DENVER — Republican Senate candidate Joe O’Dea now says his widely-covered pledge to codify the abortion protections of Roe versus Wade comes with strings attached.
In O’Dea’s first interview with 9NEWS since launching his campaign 11 months ago, O’Dea acknowledged that he wants parental notification, religious exemptions, and a continued ban on federal funding for abortion included in a deal to protect abortion rights.
O’Dea’s declaration that he would break with Republicans and vote with Democrats to codify Roe drew national attention as O’Dea positions himself as a self-described moderate Republican.
“I believe that for the first five months, a woman should have the right to choose,” O’Dea said. He also supports exceptions for rape, incest, and the health of the mother.
Asked if he would vote for a straight codification of Roe, O’Dea said he wants additional restrictions and measures included in the bill: parental notification, exemptions for religious hospitals, and a continued ban on federal funding of abortion.
“I'm going to the Senate to negotiate a good bill that brings balance to women's rights,” O’Dea said.
He said he understood that his pro-Roe position got a lot of attention and that now he wants to attach additional restrictions to a bill protecting abortion rights.
“I understand that,” O’Dea said. “But that's a debate that we're gonna have.”
O’Dea frequently pledges he would work with Democratic leaders to move the country forward, but he was unable to name a single one of President Biden's priorities that he would break with his party to support.
“I don't know of anything that's blocked right now that I could help him get done,” O’Dea said. “But if it's good for Colorado, then I'm going to be there for him.”
O’Dea had previously said he would vote for former President Trump if Trump is the Republican nominee in 2024, although O’Dea is adamant he’d prefer a different GOP nominee.
In his first interview with 9NEWS, O’Dea would no longer say whether he would vote for Trump. O’Dea dodged the question multiple times, repeating only that he doesn’t want Trump to run.
O’Dea is not an election denier. He said he would have voted to certify the 2020 election results and supports a bipartisan effort to make it harder to raise objections against election results in the Senate.
O’Dea said he would not have joined the seven Republicans who voted to convict and impeach President Trump for his actions related to the insurrection and Capitol attack of January 6, 2021.
O’Dea said in a June 2022 GOP primary forum on CBS4 that he does not believe Trump was at all to blame, even in part, for the violence at the Capitol.
He offered a different position when talking with 9NEWS.
“I’ve said that he does bear some blame,” O’Dea said. “Three and a half hours to come out and say stop. That's too long. He should have used his position to stop that immediately. I don't believe in violence. Anybody that was violent that day deserves to be accountable.”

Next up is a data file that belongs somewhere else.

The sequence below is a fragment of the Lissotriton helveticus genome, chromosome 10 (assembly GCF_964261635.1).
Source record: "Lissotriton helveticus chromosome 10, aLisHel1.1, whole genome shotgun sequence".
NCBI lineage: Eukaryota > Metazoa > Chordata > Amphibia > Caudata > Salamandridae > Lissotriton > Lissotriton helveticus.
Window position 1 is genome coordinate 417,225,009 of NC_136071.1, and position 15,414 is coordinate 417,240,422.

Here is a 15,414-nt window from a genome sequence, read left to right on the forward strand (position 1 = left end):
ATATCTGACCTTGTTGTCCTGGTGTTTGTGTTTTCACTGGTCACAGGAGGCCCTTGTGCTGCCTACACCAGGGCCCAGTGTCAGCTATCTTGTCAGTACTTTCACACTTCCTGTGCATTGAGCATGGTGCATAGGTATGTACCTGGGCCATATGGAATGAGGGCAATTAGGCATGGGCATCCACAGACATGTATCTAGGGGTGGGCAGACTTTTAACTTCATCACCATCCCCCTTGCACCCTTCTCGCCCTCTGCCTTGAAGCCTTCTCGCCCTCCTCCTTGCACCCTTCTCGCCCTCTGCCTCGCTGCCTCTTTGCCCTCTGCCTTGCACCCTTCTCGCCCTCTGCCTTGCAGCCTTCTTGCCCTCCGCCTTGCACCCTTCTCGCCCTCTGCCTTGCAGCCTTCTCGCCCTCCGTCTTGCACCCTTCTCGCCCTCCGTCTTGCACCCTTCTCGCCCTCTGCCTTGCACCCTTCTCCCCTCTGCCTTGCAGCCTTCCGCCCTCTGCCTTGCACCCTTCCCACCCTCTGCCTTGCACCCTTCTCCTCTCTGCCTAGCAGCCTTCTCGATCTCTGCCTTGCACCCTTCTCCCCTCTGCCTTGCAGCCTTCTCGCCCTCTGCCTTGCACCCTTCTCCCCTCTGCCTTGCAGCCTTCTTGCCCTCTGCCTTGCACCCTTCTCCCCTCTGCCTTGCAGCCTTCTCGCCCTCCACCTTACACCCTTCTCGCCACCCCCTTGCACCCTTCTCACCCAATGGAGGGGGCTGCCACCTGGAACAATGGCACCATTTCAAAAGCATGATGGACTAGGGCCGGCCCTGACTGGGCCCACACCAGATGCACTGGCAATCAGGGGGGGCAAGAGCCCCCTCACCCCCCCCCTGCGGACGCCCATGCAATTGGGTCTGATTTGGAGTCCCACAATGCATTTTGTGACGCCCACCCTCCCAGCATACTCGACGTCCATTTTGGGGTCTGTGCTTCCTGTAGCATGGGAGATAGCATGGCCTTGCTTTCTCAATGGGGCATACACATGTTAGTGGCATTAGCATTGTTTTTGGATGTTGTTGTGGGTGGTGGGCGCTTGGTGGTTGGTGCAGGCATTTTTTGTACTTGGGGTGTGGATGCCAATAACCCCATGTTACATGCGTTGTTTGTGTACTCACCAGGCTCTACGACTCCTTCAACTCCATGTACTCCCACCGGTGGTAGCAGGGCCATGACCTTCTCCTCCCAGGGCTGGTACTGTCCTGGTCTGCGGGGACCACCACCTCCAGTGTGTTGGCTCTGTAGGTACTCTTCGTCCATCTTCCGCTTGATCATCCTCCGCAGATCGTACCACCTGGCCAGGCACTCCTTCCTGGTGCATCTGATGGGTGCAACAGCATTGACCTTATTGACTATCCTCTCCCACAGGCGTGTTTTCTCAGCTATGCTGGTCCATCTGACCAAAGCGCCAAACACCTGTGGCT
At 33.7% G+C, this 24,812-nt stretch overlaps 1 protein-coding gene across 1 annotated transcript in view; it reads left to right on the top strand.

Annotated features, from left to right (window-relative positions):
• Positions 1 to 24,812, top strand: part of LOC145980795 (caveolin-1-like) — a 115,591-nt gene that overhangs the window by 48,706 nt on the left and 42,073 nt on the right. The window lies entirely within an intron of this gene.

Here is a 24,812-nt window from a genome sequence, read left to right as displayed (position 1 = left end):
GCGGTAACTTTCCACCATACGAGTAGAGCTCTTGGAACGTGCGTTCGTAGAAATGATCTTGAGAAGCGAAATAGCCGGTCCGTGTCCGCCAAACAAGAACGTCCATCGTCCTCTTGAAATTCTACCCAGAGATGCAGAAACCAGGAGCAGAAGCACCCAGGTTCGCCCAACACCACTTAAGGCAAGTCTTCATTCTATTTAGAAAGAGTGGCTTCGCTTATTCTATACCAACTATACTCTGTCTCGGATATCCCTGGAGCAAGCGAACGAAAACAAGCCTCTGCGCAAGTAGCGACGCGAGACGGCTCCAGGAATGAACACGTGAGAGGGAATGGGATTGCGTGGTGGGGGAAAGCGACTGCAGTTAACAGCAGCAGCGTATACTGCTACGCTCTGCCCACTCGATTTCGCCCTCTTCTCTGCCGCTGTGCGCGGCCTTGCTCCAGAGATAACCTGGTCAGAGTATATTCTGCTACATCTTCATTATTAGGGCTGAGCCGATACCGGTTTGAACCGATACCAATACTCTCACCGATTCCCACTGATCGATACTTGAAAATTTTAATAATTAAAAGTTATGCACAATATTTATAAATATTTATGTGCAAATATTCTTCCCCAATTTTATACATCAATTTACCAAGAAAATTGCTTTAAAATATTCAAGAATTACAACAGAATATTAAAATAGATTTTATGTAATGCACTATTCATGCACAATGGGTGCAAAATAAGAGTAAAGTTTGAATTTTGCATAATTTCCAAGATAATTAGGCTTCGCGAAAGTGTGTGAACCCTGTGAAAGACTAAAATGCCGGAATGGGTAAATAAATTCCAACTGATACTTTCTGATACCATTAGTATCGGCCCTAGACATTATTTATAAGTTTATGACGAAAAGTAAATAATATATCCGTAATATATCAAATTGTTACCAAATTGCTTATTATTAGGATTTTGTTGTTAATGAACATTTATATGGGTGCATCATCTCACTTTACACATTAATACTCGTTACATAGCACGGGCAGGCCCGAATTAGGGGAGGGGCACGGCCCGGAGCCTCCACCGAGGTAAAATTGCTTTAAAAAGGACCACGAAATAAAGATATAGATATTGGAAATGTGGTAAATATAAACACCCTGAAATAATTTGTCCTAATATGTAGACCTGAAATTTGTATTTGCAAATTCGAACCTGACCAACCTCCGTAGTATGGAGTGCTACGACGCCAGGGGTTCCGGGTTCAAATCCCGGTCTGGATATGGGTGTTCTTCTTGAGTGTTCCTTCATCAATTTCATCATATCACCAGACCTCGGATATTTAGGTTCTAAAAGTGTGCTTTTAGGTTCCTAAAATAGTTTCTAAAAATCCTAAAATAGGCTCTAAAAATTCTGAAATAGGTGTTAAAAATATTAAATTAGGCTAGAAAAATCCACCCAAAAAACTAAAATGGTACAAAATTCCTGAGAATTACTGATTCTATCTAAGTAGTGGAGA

O’Dea said he would also oppose efforts to impeach President Biden, like the one launched by Colorado Republican Congresswoman Lauren Boebert.
Former Republican Senator Cory Gardner of Colorado said while in office that he would not block the CORE Act, which would protect 400,000 acres of wilderness and sensitive sites in Colorado. O’Dea said he doesn’t support the bill as written but couldn’t name a specific objection in the bill’s contents.
“I would have to look at the exact pieces but I think that the reality is the locals need to weigh in on what parts of the bill prohibit development and what parts of the bill don't,” O’Dea said.
He opposes Democratic Senator Michael Bennet’s call for President Biden to act unilaterally to create a National Monument to protect Camp Hale, where soldiers trained for mountain combat in World War II, and part of the TenMile Range.
“We don't need an executive order. I think that's an abuse,” O’Dea said. “I think we need to go through the process.”
O’Dea’s view on man-made climate change is at odds with the scientific consensus. His comments suggested there is still serious disagreement over whether human activity is the primary driver of climate change.
“I think there's a debate as to what percentage is this and what percentage is that but there's some that's naturally caused,” O’Dea said. “I also believe that we need to move our country forward with renewable energy.”
O’Dea is a strong supporter of the oil and gas industry. He says one way to tackle inflation is to "flood the market" with American fossil fuels.
“We haven't created certainty for people that drill for gas, people to drill for oil and so what are they going to do? They're not spending money on developing more so that's causing the supply chain to lessen” O’Dea said. “And that's what causes the price of that to go up. If we flood the market, if we create certainty.”
O’Dea faces incumbent Senator Bennet in November’s general election. Bennet has previously been interviewed on Next and his campaign has committed to a similar extended interview in the coming weeks.
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